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Journal of World History 15.1 (2004) 104-105

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Sources of Twentieth-Century Global History. Edited by James H. Overfield. Boston: Houghton Mifflin Company, 2002. Pp. xx + 456. $38.76 (paper).

In teaching twentieth-century world history for twenty years, I have been frustrated by the lack of a serviceable collection of primary sources. I welcome enthusiastically, therefore, the publication of James Overfield's Sources of Twentieth-Century Global History.

The 111 primary sources, mostly printed texts but also some black-and-white visual images, are organized in four parts that are further subdivided into chapters and topics. Part One, "The World in an Era of Transformation and Western Dominance, 1880-1914," includes chapter 1, "Global Interaction in an Era of Imperialism and Migration," and chapter 2, "Seeds of Change: Politics, Society and Culture." The second of three topics in chapter 2 is "The New Voice of Women" (pp. 50-60) with selections from Bahithat al-Badya, Anna Howard Shaw, and Qui Jin, early feminist spokespersons from Egypt, the United States, and China, respectively. Part Two covers the "Decades of War, Economic Upheaval and Revolution, 1914-1939"; Part Three, "From World War II to the 1970's: Decades of Conflict, Decolonization, and Economic Recovery"; and Part Four, "Century's Close: From Cold War to Globalization."

Overfield provides very good introductory overviews at every level —parts, chapters, topics, and individual sources—so that attentive students will be able to place the sources in historical context, even without the aid of a narrative textbook. However, there is some unnecessary repletion of background as the reader moves from one level of introduction to a lower level. A well-written prologue explains to students the importance of reading primary materials for understanding history, the critical task of verifying facts, and the even more critical task of using judgment in interpreting the sources.

The truly outstanding strength of the collection is its global coverage. This is not a Eurocentric collection with material on Asia, Africa, and Latin America appended as an afterthought. In the chapters on colonialism and decolonization, both the colonizers and the colonized are adequately represented. In fact, two or three documents are provided for each topic so that differing voices are heard. There are some exceptions; on the topic "The New Immigration and Its Critics," (pp. 432-440), both sources represent the view opposed to immigration from developing to developed countries.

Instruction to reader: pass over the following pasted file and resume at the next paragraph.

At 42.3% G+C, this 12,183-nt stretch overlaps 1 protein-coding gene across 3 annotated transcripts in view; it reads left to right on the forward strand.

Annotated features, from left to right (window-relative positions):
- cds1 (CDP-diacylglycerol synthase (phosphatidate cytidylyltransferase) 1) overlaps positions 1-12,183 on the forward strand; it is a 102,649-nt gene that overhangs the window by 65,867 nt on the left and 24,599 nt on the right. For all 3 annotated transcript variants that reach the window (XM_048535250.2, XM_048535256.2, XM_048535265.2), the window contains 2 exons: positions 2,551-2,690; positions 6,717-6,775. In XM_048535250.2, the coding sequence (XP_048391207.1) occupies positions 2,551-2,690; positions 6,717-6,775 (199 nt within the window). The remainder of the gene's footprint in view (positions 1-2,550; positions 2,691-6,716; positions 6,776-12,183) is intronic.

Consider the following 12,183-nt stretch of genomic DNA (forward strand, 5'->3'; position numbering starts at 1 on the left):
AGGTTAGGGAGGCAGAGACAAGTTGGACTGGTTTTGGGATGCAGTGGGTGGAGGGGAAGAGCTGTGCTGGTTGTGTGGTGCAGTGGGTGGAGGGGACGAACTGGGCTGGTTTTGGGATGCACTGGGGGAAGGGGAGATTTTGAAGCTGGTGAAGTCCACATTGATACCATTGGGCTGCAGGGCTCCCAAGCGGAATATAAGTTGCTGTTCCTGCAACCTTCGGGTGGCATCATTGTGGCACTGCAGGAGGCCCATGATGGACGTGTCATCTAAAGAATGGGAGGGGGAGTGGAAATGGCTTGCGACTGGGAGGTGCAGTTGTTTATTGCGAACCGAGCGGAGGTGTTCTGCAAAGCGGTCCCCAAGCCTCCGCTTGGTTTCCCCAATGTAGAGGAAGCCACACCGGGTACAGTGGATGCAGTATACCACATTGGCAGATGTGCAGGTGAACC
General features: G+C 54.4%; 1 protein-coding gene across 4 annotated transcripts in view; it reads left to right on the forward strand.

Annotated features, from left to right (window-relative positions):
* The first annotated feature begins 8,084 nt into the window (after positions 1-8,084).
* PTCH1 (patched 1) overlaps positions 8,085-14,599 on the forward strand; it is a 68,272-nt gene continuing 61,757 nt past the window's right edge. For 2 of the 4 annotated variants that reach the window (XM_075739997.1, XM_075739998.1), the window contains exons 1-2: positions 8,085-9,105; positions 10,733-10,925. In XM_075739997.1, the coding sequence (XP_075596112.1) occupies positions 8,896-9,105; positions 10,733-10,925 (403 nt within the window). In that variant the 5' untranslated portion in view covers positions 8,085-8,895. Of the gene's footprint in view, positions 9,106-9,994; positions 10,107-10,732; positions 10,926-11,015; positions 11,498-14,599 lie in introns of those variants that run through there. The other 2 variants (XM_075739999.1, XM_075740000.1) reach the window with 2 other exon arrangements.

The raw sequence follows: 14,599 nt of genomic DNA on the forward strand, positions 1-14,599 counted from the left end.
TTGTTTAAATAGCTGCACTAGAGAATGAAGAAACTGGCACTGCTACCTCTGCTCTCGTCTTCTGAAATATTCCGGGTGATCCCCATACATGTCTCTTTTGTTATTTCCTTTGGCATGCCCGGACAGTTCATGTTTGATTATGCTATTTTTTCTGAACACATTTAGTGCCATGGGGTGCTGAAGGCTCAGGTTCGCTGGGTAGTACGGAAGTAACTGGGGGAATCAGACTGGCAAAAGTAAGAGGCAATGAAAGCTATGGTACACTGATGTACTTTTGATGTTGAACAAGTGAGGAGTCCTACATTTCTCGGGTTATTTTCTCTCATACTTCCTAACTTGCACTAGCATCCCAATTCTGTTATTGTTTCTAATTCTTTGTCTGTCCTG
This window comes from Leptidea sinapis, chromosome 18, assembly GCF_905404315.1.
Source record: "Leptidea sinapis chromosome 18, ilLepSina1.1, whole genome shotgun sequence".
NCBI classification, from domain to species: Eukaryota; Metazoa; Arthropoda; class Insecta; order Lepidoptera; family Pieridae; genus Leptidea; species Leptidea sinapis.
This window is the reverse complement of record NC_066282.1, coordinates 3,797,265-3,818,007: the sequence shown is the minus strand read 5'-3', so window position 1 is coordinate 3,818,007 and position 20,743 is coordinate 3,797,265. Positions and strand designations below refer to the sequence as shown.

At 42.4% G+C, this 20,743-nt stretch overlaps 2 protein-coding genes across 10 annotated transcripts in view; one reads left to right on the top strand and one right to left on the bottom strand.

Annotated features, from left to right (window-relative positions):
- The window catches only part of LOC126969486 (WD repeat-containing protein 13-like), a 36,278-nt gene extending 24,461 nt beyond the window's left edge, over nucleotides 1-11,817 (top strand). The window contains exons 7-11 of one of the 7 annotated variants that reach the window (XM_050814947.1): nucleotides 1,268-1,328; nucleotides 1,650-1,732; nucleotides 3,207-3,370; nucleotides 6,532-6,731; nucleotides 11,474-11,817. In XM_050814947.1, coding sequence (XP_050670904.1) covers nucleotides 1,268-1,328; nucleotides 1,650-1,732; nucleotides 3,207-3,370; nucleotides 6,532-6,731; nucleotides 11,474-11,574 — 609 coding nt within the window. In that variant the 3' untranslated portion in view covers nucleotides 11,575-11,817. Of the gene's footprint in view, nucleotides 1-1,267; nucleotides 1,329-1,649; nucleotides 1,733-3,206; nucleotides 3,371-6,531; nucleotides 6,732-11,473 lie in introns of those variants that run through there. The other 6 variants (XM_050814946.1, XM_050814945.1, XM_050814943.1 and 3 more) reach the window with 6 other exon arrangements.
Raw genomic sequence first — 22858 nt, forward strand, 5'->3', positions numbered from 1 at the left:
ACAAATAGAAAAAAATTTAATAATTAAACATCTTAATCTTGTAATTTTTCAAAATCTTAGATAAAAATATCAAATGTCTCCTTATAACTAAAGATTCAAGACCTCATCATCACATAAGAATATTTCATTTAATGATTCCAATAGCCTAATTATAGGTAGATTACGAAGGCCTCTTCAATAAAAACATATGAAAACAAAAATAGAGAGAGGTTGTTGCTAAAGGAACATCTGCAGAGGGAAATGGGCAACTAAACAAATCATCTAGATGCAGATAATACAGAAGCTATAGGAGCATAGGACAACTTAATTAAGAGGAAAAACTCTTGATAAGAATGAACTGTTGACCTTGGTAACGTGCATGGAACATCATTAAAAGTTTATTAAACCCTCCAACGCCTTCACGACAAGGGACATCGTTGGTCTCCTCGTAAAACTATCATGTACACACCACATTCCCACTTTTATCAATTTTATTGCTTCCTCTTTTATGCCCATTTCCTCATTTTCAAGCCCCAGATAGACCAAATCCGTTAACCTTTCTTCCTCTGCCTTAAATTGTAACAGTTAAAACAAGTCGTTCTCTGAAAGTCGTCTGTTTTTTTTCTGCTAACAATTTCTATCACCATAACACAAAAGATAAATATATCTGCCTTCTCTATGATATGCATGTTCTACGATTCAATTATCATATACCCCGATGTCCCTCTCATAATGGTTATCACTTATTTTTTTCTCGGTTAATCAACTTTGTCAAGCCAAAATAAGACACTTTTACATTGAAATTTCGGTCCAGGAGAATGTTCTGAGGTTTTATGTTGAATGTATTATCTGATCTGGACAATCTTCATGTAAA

There are some problems in the selection of material supplied for each of the four chronological parts. I am not sure I see the need in [End Page 104] Part One (two chapters, 68 pages) to include sources that date from Jules Ferry's defense of French imperialism in 1880. Part Two (five chapters, 166 pages) is the longest. This mirrors the tendency of most teaching historians to dwell on the inter-world war period with its totalitarian ideologies, resistance to colonialism, and the coming of World War II. In this part, whole chapters are devoted to Africa, Asia, and Latin America. Part Three, which covers World War II, the Cold War, Western and Communist countries, and decolonization, is somewhat shorter (four chapters, 136 pages), but should not be. A single chapter and some parts in other chapters are devoted to the Third World. More sources that reflect ways the Cold War impinged on anticolonial struggles in the Third World would help. TheVietnamese wars, for example, are represented only by an exchange of letters between Lyndon Johnson and Ho Chi Minh (pp. 368-370).

Part Four (two chapters, 81 pages) provides sources on globalization, environmentalism, women in the Third World, and ethnic conflict (Bosnia and Rwanda), but the absence of more sources on the Middle East is problematic. Sources grouped under "Religion and Politics" provide insight into Liberation Theology in Latin America, Jerry Falwell's "Agenda for the 1980s," and Hindu fundamentalism, but not on Islamic fundamentalism. However, the production of this collection was well underway before the events of 9/11 made so imperative the need to teach more about Islamic cultures. And, while there is little of immediate...


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